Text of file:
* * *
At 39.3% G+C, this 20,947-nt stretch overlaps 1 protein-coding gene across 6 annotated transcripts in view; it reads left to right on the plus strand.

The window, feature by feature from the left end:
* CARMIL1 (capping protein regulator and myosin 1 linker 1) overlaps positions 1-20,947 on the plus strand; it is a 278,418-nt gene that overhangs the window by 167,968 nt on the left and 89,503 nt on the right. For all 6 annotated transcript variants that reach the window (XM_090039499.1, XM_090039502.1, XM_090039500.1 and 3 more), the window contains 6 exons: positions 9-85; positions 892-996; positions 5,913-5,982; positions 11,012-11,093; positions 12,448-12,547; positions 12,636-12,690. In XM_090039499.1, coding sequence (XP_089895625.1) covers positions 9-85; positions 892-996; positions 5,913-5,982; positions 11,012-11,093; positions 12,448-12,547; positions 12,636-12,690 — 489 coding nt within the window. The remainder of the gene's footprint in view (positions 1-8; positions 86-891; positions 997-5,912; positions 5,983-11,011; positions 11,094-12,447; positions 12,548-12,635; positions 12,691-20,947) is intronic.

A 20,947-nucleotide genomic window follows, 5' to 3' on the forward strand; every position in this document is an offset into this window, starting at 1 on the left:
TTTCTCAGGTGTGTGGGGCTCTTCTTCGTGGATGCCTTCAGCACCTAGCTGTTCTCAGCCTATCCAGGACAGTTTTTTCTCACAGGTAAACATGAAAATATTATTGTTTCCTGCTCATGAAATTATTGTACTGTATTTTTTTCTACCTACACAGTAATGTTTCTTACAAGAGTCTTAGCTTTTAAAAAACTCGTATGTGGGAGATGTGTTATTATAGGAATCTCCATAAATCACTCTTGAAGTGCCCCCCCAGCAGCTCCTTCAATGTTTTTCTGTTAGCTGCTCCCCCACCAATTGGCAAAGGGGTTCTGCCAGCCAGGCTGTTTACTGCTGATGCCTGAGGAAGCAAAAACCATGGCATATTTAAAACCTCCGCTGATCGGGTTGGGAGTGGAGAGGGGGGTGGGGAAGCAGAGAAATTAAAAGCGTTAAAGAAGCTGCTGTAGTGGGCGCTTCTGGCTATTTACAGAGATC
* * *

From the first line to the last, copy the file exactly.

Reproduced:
At 39.3% G+C, this 20,947-nt stretch overlaps 1 protein-coding gene across 6 annotated transcripts in view; it reads left to right on the plus strand.

The window, feature by feature from the left end:
* CARMIL1 (capping protein regulator and myosin 1 linker 1) overlaps positions 1-20,947 on the plus strand; it is a 278,418-nt gene that overhangs the window by 167,968 nt on the left and 89,503 nt on the right. For all 6 annotated transcript variants that reach the window (XM_090039499.1, XM_090039502.1, XM_090039500.1 and 3 more), the window contains 6 exons: positions 9-85; positions 892-996; positions 5,913-5,982; positions 11,012-11,093; positions 12,448-12,547; positions 12,636-12,690. In XM_090039499.1, coding sequence (XP_089895625.1) covers positions 9-85; positions 892-996; positions 5,913-5,982; positions 11,012-11,093; positions 12,448-12,547; positions 12,636-12,690 — 489 coding nt within the window. The remainder of the gene's footprint in view (positions 1-8; positions 86-891; positions 997-5,912; positions 5,983-11,011; positions 11,094-12,447; positions 12,548-12,635; positions 12,691-20,947) is intronic.

A 20,947-nucleotide genomic window follows, 5' to 3' on the forward strand; every position in this document is an offset into this window, starting at 1 on the left:
TTTCTCAGGTGTGTGGGGCTCTTCTTCGTGGATGCCTTCAGCACCTAGCTGTTCTCAGCCTATCCAGGACAGTTTTTTCTCACAGGTAAACATGAAAATATTATTGTTTCCTGCTCATGAAATTATTGTACTGTATTTTTTTCTACCTACACAGTAATGTTTCTTACAAGAGTCTTAGCTTTTAAAAAACTCGTATGTGGGAGATGTGTTATTATAGGAATCTCCATAAATCACTCTTGAAGTGCCCCCCCAGCAGCTCCTTCAATGTTTTTCTGTTAGCTGCTCCCCCACCAATTGGCAAAGGGGTTCTGCCAGCCAGGCTGTTTACTGCTGATGCCTGAGGAAGCAAAAACCATGGCATATTTAAAACCTCCGCTGATCGGGTTGGGAGTGGAGAGGGGGGTGGGGAAGCAGAGAAATTAAAAGCGTTAAAGAAGCTGCTGTAGTGGGCGCTTCTGGCTATTTACAGAGATC